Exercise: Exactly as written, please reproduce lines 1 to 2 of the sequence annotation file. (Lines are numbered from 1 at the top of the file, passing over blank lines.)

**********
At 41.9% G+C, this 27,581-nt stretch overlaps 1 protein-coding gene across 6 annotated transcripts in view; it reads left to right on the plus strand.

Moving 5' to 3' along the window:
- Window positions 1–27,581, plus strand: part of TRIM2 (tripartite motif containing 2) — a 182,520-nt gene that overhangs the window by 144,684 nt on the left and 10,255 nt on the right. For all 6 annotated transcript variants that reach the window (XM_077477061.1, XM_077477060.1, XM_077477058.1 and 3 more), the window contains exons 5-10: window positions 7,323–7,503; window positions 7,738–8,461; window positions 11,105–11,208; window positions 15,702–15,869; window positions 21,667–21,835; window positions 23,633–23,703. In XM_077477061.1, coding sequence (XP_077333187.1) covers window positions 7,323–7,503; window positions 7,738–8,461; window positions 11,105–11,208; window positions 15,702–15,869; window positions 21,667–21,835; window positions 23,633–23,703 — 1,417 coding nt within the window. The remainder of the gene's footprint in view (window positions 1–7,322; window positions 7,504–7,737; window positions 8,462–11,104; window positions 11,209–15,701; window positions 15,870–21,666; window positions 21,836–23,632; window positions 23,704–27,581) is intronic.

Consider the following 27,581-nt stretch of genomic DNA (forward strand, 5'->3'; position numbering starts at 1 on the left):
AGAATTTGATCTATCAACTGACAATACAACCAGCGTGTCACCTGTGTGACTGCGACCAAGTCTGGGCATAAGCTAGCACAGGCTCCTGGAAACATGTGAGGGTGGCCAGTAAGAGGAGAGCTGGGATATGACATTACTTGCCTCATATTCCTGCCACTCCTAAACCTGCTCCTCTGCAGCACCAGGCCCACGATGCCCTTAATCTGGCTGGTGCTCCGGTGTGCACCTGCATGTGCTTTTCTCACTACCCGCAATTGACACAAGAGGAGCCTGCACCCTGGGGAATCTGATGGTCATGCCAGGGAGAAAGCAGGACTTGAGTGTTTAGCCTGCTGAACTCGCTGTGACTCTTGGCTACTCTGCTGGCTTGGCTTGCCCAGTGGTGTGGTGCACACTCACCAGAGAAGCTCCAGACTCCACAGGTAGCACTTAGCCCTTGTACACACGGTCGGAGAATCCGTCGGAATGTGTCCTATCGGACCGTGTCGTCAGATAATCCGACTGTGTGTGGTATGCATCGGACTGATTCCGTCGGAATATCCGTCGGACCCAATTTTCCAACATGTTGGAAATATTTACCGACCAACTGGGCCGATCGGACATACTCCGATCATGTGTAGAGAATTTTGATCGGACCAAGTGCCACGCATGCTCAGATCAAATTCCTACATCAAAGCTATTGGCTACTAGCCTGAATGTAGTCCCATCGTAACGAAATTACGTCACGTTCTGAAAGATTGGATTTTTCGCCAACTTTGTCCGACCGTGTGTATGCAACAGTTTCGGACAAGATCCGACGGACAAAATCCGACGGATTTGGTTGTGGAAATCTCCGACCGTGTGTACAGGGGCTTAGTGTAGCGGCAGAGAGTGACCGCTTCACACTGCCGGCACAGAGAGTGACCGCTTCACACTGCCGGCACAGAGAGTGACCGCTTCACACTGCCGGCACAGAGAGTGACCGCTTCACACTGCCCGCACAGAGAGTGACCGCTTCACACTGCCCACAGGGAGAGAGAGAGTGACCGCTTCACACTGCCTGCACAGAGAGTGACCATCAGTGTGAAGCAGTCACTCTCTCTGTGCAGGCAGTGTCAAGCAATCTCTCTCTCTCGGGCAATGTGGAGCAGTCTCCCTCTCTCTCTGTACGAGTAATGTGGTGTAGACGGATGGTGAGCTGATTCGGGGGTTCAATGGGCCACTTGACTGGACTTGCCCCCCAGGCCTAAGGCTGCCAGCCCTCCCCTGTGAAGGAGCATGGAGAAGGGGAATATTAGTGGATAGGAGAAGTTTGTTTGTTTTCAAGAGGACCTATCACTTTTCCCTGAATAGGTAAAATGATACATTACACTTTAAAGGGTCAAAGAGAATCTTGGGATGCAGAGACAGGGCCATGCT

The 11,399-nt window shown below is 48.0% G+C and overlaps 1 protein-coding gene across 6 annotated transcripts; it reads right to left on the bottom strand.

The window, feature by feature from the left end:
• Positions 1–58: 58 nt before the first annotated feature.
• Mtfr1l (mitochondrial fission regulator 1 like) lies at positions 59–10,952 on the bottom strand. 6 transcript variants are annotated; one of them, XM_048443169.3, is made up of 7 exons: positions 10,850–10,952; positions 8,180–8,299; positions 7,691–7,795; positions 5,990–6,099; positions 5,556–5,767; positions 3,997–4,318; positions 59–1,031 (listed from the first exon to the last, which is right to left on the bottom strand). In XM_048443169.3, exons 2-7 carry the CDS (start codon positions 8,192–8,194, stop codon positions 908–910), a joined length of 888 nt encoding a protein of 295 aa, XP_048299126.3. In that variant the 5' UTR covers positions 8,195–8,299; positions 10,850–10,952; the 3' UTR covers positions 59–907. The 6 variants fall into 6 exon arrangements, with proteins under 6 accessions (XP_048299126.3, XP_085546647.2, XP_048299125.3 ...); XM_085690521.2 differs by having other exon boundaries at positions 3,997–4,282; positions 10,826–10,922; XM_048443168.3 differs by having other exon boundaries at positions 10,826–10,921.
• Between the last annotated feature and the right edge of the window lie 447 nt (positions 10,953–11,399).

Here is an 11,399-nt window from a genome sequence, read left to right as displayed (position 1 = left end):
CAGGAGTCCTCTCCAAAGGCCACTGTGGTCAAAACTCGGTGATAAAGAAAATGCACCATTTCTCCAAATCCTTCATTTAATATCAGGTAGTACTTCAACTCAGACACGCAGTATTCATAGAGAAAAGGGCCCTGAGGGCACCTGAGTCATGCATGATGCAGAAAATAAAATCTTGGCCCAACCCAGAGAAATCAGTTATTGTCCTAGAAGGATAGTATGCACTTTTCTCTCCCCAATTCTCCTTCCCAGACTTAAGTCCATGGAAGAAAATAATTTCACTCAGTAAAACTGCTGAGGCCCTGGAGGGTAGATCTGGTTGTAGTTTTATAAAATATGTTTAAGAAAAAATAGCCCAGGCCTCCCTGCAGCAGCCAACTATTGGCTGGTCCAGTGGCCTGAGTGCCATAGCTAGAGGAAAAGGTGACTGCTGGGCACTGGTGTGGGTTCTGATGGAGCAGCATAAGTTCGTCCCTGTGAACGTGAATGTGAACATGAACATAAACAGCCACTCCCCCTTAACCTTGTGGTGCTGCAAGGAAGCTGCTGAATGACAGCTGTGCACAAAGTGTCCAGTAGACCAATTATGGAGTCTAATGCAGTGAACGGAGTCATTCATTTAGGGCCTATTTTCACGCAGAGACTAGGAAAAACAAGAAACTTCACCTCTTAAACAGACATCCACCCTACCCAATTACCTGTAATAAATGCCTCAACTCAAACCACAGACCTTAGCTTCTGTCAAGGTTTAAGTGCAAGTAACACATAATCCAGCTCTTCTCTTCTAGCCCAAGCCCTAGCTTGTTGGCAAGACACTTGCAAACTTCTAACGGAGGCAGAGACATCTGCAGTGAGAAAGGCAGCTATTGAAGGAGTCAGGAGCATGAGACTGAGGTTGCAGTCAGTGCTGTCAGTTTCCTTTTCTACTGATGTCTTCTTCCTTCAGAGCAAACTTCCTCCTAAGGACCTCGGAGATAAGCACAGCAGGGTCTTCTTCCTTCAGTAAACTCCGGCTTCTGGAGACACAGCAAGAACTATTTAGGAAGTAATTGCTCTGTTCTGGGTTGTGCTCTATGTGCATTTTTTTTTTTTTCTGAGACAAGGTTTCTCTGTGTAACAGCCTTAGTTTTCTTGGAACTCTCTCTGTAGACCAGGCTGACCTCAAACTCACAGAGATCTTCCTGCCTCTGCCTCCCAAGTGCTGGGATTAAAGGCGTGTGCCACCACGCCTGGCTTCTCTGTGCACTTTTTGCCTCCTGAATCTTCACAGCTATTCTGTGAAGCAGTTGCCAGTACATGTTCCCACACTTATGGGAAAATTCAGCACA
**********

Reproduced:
At 41.9% G+C, this 27,581-nt stretch overlaps 1 protein-coding gene across 6 annotated transcripts in view; it reads left to right on the plus strand.

Moving 5' to 3' along the window: